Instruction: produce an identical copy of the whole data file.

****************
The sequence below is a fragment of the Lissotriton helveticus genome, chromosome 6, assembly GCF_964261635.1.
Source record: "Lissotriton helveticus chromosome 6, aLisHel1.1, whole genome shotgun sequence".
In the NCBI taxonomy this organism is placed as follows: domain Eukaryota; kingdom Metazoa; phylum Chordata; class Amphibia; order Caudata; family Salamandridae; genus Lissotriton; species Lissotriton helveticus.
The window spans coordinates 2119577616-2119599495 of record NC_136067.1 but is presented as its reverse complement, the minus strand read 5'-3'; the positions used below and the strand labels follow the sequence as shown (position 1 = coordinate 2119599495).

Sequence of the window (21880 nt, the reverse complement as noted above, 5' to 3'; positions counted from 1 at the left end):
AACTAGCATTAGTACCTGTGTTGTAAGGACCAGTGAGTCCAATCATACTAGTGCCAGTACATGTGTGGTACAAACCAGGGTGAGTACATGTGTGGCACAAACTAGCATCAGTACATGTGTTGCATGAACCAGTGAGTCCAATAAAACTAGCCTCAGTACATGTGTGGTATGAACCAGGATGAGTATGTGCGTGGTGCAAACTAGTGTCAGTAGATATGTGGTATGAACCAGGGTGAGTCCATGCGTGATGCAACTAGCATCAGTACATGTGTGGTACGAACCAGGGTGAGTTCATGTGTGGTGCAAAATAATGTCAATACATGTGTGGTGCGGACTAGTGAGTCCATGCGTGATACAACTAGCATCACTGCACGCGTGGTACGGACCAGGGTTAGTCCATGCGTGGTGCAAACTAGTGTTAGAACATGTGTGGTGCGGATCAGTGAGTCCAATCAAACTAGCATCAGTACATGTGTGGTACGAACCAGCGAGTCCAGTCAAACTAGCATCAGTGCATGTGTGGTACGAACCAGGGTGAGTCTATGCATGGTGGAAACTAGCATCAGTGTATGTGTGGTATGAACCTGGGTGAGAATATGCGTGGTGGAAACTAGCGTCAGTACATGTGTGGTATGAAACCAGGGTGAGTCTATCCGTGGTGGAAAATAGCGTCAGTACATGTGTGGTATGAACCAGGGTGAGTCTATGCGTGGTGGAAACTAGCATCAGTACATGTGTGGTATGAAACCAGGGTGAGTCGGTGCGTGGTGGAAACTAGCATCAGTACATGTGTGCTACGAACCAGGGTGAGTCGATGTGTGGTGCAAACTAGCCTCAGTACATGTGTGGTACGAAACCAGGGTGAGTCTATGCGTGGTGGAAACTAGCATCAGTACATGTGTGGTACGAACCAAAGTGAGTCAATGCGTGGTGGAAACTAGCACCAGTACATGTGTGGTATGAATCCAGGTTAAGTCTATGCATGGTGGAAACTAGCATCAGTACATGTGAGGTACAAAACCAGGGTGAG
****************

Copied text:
The sequence below is a fragment of the Lissotriton helveticus genome, chromosome 6, assembly GCF_964261635.1.
Source record: "Lissotriton helveticus chromosome 6, aLisHel1.1, whole genome shotgun sequence".
In the NCBI taxonomy this organism is placed as follows: domain Eukaryota; kingdom Metazoa; phylum Chordata; class Amphibia; order Caudata; family Salamandridae; genus Lissotriton; species Lissotriton helveticus.
The window spans coordinates 2119577616-2119599495 of record NC_136067.1 but is presented as its reverse complement, the minus strand read 5'-3'; the positions used below and the strand labels follow the sequence as shown (position 1 = coordinate 2119599495).

Sequence of the window (21880 nt, the reverse complement as noted above, 5' to 3'; positions counted from 1 at the left end):
AACTAGCATTAGTACCTGTGTTGTAAGGACCAGTGAGTCCAATCATACTAGTGCCAGTACATGTGTGGTACAAACCAGGGTGAGTACATGTGTGGCACAAACTAGCATCAGTACATGTGTTGCATGAACCAGTGAGTCCAATAAAACTAGCCTCAGTACATGTGTGGTATGAACCAGGATGAGTATGTGCGTGGTGCAAACTAGTGTCAGTAGATATGTGGTATGAACCAGGGTGAGTCCATGCGTGATGCAACTAGCATCAGTACATGTGTGGTACGAACCAGGGTGAGTTCATGTGTGGTGCAAAATAATGTCAATACATGTGTGGTGCGGACTAGTGAGTCCATGCGTGATACAACTAGCATCACTGCACGCGTGGTACGGACCAGGGTTAGTCCATGCGTGGTGCAAACTAGTGTTAGAACATGTGTGGTGCGGATCAGTGAGTCCAATCAAACTAGCATCAGTACATGTGTGGTACGAACCAGCGAGTCCAGTCAAACTAGCATCAGTGCATGTGTGGTACGAACCAGGGTGAGTCTATGCATGGTGGAAACTAGCATCAGTGTATGTGTGGTATGAACCTGGGTGAGAATATGCGTGGTGGAAACTAGCGTCAGTACATGTGTGGTATGAAACCAGGGTGAGTCTATCCGTGGTGGAAAATAGCGTCAGTACATGTGTGGTATGAACCAGGGTGAGTCTATGCGTGGTGGAAACTAGCATCAGTACATGTGTGGTATGAAACCAGGGTGAGTCGGTGCGTGGTGGAAACTAGCATCAGTACATGTGTGCTACGAACCAGGGTGAGTCGATGTGTGGTGCAAACTAGCCTCAGTACATGTGTGGTACGAAACCAGGGTGAGTCTATGCGTGGTGGAAACTAGCATCAGTACATGTGTGGTACGAACCAAAGTGAGTCAATGCGTGGTGGAAACTAGCACCAGTACATGTGTGGTATGAATCCAGGTTAAGTCTATGCATGGTGGAAACTAGCATCAGTACATGTGAGGTACAAAACCAGGGTGAG